In the Business section in the NYT this weekend, Duff Wilson and Julie Creswell put together a more balanced article than ever would have been accepted in the same paper’s Health section. (You might recall that this was perhaps the most prominent newspaper uncritically repeating the most inane tobacco nonsense of the last year if not the century, the laughable concept of and pseudo-study on third hand smoke. (See article here.)
That being said, the article contains within it a few of those amusing contradictions so typical of the anti-tobacco crowd, amusing until you realize that there are real world consequences to these folks treating health issues as political games.
The article reports critics saying that allowing tobacco companies to market their reduced risk products as reduced risk products is simply a strategy to “dodge indoor smoking laws” and “to encourage smokers to use oral tobacco products as supplements”. They go on to cite Stanton Glantz criticizing the dual use marketing that companies engage in.
In any other field, mandating that a company not describe its product accurately would be considered absurd, and furthermore having self described health proponents demanding that a company limit itself to promoting a potentially life saving alternative purely as an option to maintain the opposite is just short of criminal. To add insult to injury, these same experts then blame the companies for complying with the very regulations they, the experts, drafted.
Now, as well, the critics are saying this attempt at informing the public about the greater safety of smokeless tobacco is simply a diversion from dealing with the more harmful cigarettes. Again, one marvels at the cognitive convolutions taking place since one of the most effective way of dealing with the harm associated with smoking is to promote safer alternatives.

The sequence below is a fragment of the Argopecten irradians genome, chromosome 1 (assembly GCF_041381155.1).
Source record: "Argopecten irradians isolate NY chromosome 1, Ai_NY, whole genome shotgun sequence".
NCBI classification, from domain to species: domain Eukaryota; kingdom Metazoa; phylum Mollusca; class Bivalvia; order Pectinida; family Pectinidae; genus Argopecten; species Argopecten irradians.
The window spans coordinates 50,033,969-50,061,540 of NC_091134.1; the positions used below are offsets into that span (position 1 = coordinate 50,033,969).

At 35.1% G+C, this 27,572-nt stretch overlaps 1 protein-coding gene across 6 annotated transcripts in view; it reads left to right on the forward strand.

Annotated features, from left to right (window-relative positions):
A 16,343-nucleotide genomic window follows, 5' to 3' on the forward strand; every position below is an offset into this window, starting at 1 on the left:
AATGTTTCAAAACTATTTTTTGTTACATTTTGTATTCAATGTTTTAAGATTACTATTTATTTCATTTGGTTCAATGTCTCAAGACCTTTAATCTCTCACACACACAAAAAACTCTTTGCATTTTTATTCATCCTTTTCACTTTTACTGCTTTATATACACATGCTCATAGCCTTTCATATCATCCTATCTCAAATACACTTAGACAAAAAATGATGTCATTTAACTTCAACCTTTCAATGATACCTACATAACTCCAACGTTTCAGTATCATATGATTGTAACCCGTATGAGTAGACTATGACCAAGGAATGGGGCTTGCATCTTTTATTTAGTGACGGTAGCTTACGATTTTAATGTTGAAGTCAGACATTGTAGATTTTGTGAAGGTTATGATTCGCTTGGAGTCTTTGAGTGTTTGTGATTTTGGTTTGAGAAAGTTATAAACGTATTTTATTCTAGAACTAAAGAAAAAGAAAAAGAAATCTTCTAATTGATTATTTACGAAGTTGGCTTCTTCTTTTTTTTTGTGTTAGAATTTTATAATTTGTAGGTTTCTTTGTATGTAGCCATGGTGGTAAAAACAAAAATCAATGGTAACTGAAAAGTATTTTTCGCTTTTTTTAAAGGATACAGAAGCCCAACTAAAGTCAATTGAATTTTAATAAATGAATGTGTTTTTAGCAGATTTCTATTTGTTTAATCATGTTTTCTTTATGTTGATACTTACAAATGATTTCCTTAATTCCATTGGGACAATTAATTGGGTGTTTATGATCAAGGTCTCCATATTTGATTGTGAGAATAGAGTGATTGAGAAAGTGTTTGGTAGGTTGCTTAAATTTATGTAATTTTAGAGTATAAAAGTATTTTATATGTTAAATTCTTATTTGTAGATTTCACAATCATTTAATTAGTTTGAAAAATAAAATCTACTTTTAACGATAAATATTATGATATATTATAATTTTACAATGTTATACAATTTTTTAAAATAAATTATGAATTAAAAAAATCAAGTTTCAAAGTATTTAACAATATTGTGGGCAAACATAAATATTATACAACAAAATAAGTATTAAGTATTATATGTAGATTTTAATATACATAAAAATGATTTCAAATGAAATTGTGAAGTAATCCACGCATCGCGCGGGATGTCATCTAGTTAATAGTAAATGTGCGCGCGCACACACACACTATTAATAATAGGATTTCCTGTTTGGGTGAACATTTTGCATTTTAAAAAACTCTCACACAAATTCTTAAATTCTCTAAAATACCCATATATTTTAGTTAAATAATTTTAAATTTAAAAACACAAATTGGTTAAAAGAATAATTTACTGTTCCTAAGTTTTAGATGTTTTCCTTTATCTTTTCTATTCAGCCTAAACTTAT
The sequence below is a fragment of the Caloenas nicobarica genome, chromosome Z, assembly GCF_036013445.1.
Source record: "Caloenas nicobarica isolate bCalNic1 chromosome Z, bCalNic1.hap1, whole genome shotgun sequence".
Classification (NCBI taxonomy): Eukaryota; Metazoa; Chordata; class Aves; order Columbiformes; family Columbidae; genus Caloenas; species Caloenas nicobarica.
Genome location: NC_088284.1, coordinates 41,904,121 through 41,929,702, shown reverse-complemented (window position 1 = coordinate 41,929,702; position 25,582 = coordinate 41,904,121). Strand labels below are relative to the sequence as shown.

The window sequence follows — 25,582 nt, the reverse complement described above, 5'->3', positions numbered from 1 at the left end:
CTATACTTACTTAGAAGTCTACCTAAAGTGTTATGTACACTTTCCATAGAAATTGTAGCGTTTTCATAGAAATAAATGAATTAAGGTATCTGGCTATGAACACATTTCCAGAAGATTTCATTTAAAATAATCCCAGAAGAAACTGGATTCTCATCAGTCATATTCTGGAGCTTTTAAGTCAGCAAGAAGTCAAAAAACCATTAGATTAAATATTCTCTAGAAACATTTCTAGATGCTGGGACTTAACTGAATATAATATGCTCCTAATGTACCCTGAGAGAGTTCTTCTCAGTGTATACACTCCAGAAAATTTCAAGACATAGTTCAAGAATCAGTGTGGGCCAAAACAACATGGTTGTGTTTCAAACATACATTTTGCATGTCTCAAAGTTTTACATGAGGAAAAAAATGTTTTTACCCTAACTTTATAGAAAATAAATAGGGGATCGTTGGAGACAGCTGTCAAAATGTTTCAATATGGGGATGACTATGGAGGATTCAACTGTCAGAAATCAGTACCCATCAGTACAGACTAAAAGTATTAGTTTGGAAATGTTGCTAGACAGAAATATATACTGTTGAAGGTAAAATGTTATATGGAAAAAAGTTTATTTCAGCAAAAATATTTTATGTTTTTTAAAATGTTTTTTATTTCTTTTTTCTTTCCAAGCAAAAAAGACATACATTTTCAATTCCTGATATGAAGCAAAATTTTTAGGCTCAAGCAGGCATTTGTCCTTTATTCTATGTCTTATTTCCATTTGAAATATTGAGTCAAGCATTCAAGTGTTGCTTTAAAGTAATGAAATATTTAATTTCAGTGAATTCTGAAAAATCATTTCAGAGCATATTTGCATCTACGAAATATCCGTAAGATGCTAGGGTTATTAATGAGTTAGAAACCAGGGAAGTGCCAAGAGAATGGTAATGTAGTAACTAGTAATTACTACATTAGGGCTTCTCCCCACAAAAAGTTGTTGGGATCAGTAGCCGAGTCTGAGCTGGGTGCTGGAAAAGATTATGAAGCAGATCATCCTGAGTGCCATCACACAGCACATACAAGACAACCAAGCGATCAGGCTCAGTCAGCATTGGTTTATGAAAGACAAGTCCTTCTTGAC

(The persistent spotlight on smokeless products can be found via anti-tobacco activists more than with tobacco companies. It is not uncommon to find on many dental or ENT websites volumes about the dangers of smokeless tobacco and not a mention of cigarettes.)
Ultimately, and there are so many other things to comment on here (the nonsense about flavoured tobacco products, characterizing political figures as health experts, etc..perhaps a part 2 post will come), we once again are given the notion of an upcoming battle between tobacco companies and public health experts. This dichotomy only makes sense politically and has no place is discussions of health. With the article quoting Nitzkin, we see at least some division in public health, and that is where the battle will really be on, between persons in public health who are subverting the common good for their own ends and for those who truly are trying to improve that good.